Ohio schools to close for 3 weeks during coronavirus ‘crisis;’ Gov. DeWine bans gatherings of over 100 people

Ohio Gov. Mike DeWine speaks at a news conference at the statehouse in Columbus, Ohio, Tuesday,...
Ohio Gov. Mike DeWine speaks at a news conference at the statehouse in Columbus, Ohio, Tuesday, March 3, 2020, to announce impacts on the Arnold Sports Festival of the coronavirus. DeWine and organizers of the annual Arnold Sports Festival in Columbus announced Tuesday that only athletes will be allowed at most of the event scheduled to begin Thursday because of the threat posed by the new coronavirus. (AP Photo/Julie Carr Smyth)(Julie Carr Smyth | AP)
Updated: Mar. 12, 2020 at 10:20 PM EDT
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COLUMBUS, Ohio (WOIO) - Gov. Mike DeWine announced several statewide orders that will significantly impact the lives of Ohio residents.

Effective at the end of class on Monday, March 16, all Ohio public and private schools will be closed for three weeks through at least April 3.

Each school will decide if remote and online teaching will be practiced during the three weeks, the Governor said.

Cleveland Schools CEO Eric Gordon told 19 News that the district is ready for the multiple challenges of closing schools for 3 weeks.

“We have up to 15 days of content we can send home or post for students to print at libraries to keep them actively engaged,” Gordon said, “And we have applied for an emergency food program where students could come and pick up sacked breakfast and sacked lunch.”

Willoughby-Eastlake Superintendent Steve Thompson said students in the district will continue to work.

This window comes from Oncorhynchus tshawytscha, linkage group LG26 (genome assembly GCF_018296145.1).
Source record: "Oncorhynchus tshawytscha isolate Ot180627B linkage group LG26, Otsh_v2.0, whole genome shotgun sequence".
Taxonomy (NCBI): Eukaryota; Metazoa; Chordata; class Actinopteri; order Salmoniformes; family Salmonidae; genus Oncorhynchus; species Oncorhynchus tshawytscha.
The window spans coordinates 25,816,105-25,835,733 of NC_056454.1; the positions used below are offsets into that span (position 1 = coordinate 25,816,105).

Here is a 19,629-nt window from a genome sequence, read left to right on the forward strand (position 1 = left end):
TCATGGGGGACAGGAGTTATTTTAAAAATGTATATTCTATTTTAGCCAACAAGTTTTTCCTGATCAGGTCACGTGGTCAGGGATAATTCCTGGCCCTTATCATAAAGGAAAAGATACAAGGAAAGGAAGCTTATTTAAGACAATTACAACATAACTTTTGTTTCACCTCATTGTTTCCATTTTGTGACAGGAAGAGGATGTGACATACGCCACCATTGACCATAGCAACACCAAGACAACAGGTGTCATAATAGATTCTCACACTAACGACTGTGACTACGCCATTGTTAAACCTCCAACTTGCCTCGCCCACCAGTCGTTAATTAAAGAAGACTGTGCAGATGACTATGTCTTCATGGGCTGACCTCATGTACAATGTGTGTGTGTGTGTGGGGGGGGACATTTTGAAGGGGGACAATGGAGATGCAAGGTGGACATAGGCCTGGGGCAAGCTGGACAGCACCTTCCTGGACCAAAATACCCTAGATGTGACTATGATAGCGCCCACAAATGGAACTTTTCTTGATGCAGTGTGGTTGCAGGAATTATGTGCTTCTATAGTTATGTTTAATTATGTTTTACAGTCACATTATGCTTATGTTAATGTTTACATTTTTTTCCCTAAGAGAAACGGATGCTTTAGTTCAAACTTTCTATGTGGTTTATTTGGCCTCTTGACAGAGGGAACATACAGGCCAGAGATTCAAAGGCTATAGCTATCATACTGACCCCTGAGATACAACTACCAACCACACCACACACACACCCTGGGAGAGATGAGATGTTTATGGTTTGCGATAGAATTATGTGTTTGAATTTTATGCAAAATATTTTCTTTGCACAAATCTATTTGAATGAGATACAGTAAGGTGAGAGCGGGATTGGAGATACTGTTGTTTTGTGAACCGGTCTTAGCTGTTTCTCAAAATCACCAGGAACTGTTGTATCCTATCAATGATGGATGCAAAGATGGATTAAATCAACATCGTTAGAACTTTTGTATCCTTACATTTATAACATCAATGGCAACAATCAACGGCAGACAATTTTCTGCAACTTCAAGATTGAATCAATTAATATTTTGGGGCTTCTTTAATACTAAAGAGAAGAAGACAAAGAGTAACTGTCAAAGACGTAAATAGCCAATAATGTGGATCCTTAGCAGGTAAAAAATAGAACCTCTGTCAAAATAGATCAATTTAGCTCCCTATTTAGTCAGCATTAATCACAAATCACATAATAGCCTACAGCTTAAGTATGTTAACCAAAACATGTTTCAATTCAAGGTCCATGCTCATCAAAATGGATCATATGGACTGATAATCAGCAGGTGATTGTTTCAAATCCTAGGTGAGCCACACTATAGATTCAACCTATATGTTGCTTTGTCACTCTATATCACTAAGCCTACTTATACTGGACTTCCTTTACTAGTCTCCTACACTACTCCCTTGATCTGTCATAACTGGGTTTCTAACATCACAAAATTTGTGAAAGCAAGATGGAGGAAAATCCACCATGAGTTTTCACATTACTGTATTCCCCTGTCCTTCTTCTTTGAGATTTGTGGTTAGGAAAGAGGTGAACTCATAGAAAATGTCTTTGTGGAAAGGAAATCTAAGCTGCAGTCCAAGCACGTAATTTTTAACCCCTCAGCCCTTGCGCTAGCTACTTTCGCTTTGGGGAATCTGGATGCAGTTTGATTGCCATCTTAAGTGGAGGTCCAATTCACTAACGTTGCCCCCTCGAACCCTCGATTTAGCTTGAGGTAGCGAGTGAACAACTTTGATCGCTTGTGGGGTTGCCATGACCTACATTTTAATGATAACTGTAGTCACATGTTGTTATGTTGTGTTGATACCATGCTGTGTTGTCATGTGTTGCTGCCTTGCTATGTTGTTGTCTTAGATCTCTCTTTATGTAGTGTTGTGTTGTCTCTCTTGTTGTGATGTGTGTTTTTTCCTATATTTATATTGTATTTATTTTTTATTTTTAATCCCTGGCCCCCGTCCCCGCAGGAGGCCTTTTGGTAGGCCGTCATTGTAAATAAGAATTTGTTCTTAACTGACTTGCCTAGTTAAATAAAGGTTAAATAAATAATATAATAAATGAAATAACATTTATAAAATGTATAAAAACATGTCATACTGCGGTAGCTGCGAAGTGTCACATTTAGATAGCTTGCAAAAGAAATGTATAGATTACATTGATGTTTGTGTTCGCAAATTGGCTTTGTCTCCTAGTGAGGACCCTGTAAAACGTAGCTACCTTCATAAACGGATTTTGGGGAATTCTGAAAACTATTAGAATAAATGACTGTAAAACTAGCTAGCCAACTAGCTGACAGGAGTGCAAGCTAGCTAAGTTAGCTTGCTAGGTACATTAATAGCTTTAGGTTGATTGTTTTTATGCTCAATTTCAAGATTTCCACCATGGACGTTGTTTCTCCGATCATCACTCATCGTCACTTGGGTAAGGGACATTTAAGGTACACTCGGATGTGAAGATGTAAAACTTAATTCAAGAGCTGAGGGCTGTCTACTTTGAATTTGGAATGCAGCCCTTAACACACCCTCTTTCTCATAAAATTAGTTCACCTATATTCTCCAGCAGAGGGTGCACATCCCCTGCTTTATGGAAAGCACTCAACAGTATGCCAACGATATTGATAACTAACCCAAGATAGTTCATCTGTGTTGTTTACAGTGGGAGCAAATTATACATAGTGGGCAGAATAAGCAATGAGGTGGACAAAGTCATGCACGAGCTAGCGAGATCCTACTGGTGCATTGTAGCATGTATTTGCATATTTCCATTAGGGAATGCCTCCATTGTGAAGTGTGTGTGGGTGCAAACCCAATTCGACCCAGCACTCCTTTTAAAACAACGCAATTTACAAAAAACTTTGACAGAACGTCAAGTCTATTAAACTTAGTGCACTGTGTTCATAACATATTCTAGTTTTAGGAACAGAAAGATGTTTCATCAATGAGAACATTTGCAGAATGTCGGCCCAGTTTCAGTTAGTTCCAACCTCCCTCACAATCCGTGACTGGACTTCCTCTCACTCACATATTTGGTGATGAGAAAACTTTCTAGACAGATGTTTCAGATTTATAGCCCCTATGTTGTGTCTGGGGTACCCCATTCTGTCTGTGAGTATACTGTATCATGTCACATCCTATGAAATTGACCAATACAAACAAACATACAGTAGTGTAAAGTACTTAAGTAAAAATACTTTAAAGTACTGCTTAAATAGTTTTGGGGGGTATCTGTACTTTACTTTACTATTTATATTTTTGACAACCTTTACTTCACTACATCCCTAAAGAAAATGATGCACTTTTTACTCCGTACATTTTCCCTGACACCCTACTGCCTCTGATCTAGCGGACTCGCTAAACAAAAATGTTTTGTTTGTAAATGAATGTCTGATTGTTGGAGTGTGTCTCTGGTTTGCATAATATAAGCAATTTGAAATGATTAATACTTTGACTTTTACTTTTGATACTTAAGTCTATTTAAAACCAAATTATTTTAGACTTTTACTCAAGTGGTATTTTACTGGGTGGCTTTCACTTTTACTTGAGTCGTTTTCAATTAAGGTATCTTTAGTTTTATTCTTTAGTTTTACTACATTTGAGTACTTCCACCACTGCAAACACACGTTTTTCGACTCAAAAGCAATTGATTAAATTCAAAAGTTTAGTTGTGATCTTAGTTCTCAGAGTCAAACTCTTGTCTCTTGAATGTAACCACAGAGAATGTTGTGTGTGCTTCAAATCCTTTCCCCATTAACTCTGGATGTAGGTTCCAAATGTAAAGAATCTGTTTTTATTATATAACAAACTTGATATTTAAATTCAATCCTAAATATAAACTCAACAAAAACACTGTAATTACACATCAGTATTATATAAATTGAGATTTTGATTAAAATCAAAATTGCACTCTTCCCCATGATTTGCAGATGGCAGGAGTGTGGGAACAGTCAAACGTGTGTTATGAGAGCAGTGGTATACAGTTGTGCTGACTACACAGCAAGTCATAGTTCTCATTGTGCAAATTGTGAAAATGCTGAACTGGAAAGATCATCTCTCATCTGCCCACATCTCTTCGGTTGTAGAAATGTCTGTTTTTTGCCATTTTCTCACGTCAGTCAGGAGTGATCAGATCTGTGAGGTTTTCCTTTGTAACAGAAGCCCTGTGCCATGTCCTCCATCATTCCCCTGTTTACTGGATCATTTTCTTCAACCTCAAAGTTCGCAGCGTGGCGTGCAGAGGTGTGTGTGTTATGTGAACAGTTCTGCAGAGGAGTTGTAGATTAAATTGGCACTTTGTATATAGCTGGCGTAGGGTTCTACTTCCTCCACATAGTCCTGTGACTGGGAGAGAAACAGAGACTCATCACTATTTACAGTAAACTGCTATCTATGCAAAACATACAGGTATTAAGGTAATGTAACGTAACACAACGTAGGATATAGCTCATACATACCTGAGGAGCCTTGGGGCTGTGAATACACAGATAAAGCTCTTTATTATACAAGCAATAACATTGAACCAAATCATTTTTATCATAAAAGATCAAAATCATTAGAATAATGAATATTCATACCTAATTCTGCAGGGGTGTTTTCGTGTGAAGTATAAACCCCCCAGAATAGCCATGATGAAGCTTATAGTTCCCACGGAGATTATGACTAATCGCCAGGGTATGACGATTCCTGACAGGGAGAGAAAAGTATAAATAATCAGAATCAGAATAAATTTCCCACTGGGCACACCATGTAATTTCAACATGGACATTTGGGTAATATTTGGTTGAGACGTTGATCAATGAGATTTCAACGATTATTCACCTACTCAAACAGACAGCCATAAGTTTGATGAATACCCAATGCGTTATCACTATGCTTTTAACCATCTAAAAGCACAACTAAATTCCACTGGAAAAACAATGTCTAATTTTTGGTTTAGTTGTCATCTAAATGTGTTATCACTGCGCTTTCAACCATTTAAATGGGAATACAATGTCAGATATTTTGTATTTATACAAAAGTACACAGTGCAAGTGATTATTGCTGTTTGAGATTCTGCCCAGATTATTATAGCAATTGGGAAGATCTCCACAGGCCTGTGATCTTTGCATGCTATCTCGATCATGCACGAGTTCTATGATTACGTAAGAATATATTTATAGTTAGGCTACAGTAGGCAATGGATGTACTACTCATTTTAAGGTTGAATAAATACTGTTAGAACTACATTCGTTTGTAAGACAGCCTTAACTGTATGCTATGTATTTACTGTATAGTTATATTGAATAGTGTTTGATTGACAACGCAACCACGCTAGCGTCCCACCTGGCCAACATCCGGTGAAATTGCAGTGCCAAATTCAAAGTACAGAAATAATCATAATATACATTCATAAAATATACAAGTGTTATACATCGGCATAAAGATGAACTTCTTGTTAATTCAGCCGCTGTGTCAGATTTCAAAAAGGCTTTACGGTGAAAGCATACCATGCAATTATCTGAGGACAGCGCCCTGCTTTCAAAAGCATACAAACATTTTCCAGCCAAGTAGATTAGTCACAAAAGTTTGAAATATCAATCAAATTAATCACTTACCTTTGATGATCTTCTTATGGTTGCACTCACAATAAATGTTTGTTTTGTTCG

“Obviously we want to be prudent with taxpayer money and make sure we are doing what is in the best interest of our kids which is to not give them a 3 week vacation,” Thompson said.

A review will be made before reopening any schools, meaning the closures could extend past the three-week mark.

The Governor’s announcement came on Thursday during a daily briefing, which also included an order banning mass gatherings of more than 100 people in an attempt to limit the spread of coronavirus.

“These orders would not have been issued if this was an ordinary time," DeWine noted. "This is not an ordinary time.”

A timeline for how long the ban on public gatherings will last has not been established, but DeWine said it will be enforced.

“We are in a crisis situation now,” said Amy Acton, director of the Ohio Department of Health.

Gov. Mike DeWine is providing an update on the current number of coronavirus cases in Ohio and how many other individuals are under investigation for a possible infection during a briefing on Thursday. https://bit.ly/3aNer3e

Posted by Cleveland 19 News on Thursday, March 12, 2020

As of Thursday afternoon, the Ohio Department of Health said five people have tested positive for coronavirus, but Gov. DeWine said he was told by medical experts that the number is likely to double in a week’s timespan.

“There’s going to be a light at the end, but it’s going to get darker,” DeWine described.

All five patients who tested positive are in their 50s.

  • 1 patient from Trumbull County
  • 1 patient from Stark County
  • 3 patients from Cuyahoga County

The amount of persons under investigation more than doubled in one day to 52 patients being tested for possible coronavirus infection, according to health officials.

“Some of the early modeling is suggesting a late-April, early-May peak to this,” Acton said.

In addition to the orders closing schools and shutting down public gatherings, DeWine also recommended increased the limit of visitations to psychiatric hospitals and reducing visits to Department of Children and Family Services facilities.

The order prohibiting specific mass gatherings will not prevent voters from casting a ballot on Tuesday, March 17, but some polling places have been relocated.

DeWine also urged state agencies to allow employees to work from home if possible.

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